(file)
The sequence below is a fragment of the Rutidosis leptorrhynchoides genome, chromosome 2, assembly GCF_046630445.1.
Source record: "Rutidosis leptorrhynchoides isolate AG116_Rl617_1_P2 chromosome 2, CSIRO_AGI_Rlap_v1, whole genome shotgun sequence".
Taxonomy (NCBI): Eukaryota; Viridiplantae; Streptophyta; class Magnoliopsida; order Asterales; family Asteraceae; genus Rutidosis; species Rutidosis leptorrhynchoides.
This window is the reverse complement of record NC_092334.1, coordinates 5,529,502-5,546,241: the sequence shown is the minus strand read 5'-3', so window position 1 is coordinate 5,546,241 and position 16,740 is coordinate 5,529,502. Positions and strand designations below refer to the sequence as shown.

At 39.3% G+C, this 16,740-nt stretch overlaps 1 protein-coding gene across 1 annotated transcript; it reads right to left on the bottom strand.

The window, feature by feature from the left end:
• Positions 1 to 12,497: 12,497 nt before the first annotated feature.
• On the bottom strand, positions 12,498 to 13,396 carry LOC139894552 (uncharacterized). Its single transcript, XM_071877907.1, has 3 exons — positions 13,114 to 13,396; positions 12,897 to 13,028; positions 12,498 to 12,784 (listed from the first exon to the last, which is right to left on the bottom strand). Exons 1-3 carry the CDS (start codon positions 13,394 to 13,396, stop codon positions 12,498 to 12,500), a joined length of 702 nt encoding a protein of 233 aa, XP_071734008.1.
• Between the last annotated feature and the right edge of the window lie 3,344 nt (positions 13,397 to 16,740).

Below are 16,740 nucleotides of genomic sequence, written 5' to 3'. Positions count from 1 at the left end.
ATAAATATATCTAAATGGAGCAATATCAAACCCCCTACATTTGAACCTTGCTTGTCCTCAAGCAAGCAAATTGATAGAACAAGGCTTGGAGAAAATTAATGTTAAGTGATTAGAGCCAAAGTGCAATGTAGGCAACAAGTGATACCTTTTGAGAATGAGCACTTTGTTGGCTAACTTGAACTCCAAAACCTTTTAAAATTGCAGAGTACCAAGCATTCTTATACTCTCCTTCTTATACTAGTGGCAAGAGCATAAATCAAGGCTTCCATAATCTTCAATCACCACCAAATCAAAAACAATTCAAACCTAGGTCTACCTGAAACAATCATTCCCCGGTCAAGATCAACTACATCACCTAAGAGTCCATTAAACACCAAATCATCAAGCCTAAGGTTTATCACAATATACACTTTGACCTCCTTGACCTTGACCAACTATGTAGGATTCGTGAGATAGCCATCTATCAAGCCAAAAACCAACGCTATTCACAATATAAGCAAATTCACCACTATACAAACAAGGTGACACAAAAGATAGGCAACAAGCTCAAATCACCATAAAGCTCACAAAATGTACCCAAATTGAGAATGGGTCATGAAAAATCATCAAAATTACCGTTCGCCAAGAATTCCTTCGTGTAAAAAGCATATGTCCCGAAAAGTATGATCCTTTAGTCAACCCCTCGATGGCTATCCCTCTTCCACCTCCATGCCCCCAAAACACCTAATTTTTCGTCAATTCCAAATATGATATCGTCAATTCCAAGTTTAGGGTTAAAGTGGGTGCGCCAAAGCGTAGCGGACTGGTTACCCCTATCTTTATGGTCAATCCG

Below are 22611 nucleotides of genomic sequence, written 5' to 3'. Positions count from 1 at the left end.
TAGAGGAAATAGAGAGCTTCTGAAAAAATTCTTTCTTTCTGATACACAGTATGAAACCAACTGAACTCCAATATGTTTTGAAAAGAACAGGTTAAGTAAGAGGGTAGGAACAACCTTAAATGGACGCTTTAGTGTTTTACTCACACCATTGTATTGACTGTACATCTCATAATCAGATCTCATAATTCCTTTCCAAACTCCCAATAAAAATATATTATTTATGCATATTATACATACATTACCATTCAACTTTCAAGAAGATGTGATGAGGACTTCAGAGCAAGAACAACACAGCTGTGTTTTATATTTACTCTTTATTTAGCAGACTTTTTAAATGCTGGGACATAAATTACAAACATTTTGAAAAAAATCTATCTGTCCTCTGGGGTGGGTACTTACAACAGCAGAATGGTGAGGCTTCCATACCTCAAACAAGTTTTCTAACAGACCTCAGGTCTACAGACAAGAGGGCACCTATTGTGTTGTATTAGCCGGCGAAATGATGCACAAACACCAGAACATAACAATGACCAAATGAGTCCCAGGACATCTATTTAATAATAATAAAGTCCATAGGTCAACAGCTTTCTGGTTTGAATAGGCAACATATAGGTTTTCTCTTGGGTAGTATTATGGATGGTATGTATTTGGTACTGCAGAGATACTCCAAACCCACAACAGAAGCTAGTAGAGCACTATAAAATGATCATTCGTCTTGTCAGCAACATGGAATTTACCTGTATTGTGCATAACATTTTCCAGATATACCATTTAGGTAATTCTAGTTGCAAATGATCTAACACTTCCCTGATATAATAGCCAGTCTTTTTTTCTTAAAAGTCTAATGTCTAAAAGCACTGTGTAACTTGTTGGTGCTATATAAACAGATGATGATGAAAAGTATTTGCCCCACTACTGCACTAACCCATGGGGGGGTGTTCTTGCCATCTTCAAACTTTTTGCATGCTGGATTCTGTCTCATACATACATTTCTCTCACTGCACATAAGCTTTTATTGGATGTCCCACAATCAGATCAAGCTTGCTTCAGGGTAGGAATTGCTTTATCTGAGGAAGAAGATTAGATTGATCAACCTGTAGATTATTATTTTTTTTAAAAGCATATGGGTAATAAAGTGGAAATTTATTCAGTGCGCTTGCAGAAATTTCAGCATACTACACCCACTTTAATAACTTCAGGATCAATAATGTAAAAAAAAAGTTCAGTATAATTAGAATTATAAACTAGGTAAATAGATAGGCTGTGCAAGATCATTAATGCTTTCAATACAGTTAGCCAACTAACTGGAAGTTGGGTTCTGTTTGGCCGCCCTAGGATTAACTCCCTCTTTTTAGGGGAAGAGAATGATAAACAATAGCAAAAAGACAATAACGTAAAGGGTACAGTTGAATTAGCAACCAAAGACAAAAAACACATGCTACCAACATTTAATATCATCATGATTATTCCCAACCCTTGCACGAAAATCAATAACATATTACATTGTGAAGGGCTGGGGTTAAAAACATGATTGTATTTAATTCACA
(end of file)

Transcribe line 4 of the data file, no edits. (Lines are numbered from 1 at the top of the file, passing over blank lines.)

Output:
This window is the reverse complement of record NC_092334.1, coordinates 5,529,502-5,546,241: the sequence shown is the minus strand read 5'-3', so window position 1 is coordinate 5,546,241 and position 16,740 is coordinate 5,529,502. Positions and strand designations below refer to the sequence as shown.